Among the most common causes of nail discoloration, these lesions typically appear as reddish to reddish-black, depending on the age of the bleed, and will often have streaks at the distal margin of the lesion.

Risk factors for hemorrhage include blood thinners and clotting disorders.

Subungual hemorrhages that do not grow out with the nail, or that recur in the same place, may require biopsy.

 

Subungual melanoma

causes black-brown discoloration of the nails, and may form a longitudinal band in the nail.

Longitudinal melanonychia is a common variant in African American individuals.

Features that increase the likelihood of melanoma include

  • family history of melanoma

  • sudden change in the appearance of the lesion

  • band width greater than 3 mm

  • pigment changes extending into the cuticle (known as Hutchinson’s sign)

  • nail plate disruption

Dermoscopy may be helpful in distinguishing nail lesions.

Nonmelanocytic lesions tend to have homogeneously distributed pigment, while melanocytic lesions contain granules of pigment in cellular inclusions.

Any suspicion of melanoma warrants a punch biopsy.

 

​​Medication-induced effects

Minocycline may cause bluish nail discoloration similar to that produced by infection with P aeruginosa, but it is rare for only a single nail to be involved.

In addition, pigmentation changes are often present elsewhere on the body, including

  • sclera

  • teeth

  • pinna

Another medication known to color the nails blue is colloidal silver, which is still sold as a dietary supplement or homeopathic remedy to treat a wide range of ailments.

(Of note: In 1999, the Food and Drug Administration issued a final rule saying that colloidal silver isn’t safe or effective for treating any disease or condition).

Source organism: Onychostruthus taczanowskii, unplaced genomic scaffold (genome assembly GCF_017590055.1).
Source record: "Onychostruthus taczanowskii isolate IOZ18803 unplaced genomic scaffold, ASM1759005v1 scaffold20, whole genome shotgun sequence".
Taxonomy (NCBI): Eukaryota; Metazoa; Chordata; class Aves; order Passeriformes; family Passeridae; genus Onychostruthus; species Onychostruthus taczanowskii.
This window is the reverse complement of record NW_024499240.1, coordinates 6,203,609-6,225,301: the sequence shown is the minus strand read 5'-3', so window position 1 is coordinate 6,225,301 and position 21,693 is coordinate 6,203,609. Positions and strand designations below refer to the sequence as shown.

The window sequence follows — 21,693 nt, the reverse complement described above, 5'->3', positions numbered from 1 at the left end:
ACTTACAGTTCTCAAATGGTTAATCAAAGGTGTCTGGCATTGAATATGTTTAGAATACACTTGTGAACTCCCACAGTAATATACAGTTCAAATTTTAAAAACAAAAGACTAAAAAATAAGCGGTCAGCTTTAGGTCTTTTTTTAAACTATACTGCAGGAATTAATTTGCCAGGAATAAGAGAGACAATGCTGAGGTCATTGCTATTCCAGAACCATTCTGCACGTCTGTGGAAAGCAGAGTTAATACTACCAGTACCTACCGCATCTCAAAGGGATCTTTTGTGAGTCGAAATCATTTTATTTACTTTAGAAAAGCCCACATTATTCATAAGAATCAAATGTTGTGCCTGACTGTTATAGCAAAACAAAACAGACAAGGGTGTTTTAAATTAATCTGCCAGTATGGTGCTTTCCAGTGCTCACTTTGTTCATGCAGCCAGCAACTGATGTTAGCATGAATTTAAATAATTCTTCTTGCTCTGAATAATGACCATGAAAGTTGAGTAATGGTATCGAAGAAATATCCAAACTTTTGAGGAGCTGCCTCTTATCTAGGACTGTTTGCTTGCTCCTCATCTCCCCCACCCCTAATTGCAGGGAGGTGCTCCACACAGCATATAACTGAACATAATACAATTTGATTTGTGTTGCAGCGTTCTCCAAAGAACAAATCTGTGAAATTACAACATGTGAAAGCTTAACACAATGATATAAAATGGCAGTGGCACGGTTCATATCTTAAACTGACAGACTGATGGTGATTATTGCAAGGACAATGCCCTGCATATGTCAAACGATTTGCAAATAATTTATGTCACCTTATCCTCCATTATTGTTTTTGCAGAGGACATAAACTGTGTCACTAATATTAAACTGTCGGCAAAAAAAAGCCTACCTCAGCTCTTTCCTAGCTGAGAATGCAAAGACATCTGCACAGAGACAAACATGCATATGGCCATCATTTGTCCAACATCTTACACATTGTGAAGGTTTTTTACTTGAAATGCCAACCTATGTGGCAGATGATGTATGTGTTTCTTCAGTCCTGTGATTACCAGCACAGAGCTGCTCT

Minocycline stain

Silver nitrate stain

 

Glomus tumor

Another cause of blue nails is glomus tumors, relatively uncommon perivascular neoplasms that are typically found in the subungual region.

These tumors are generally accompanied by

  • localized tenderness

  • cold sensitivity

  • paroxysms of excruciating pain that are disproportional to the size of the tumor

Imaging studies may aid in the diagnosis, in addition to pathologic confirmation.

Magnetic resonance imaging is the most sensitive imaging modality. 

If a glomus tumor is present, it most often appears as a well-circumscribed T2 hyperintense lesion.

 

Exogenous pigmentation

Nails may become discolored due to exposure to various toxins or chemicals.

Frequent culprits include

  • eosin

  • methylene blue

  • henna

  • hair dye

  • tobacco

Nicotine stain

Nail polish stain

Henna stain

Treatment

In the OOH setting treatment would be directed at immediate symptoms of underlying pathology.

Refer back to the patient's own GP and specialist dermatologist where appropriate.

 
journals.png

Tüzün Y, Karakuş Ö

"Leukonychia"

 Journal of Turkish Academy of Leukonychia: 1–3. Retrieved April 2, 2017.

Access

Chapman S, Cohen PR

"Transverse leukonychia in patients receiving cancer chemotherapy".

South. Med. J. 90 (4): 395–8. (April 1997).

Access

 

Burge S M, Wilkinson JD.

"Darier-White disease: A review of the clinical features in 163 patients".

Journal of the American Academy of Dermatology. 27 (1): 40–50.

Access

O'Neill MJF

Nail Disorder, Nonsyndromic Congenital, 3; NDNC3.

OMIM. August 11, 2011

Access

Chiriac A, et al.

Chloronychia: green nail syndrome caused by Pseudomonas aeruginosa in elderly persons.

Clin Interv Aging. 2015;10:265-267.

Access

 

Nanda S; Dorville F

"Yellow nail syndrome".

Canadian Medical Association Journal. 181 (9): 614 (2009).

Access

Cochran  A, et al

"Subungual Melanoma: A Review of Current Treatment."

 Plastic and Reconstructive Surgery. 2014; 134(2):259-73.

Access

De Chiara  A, et al

"Malignant Glomus Tumour: A Case Report and Review of the Literature".

Sarcoma. 7 (2): 87–91 (2003)

Access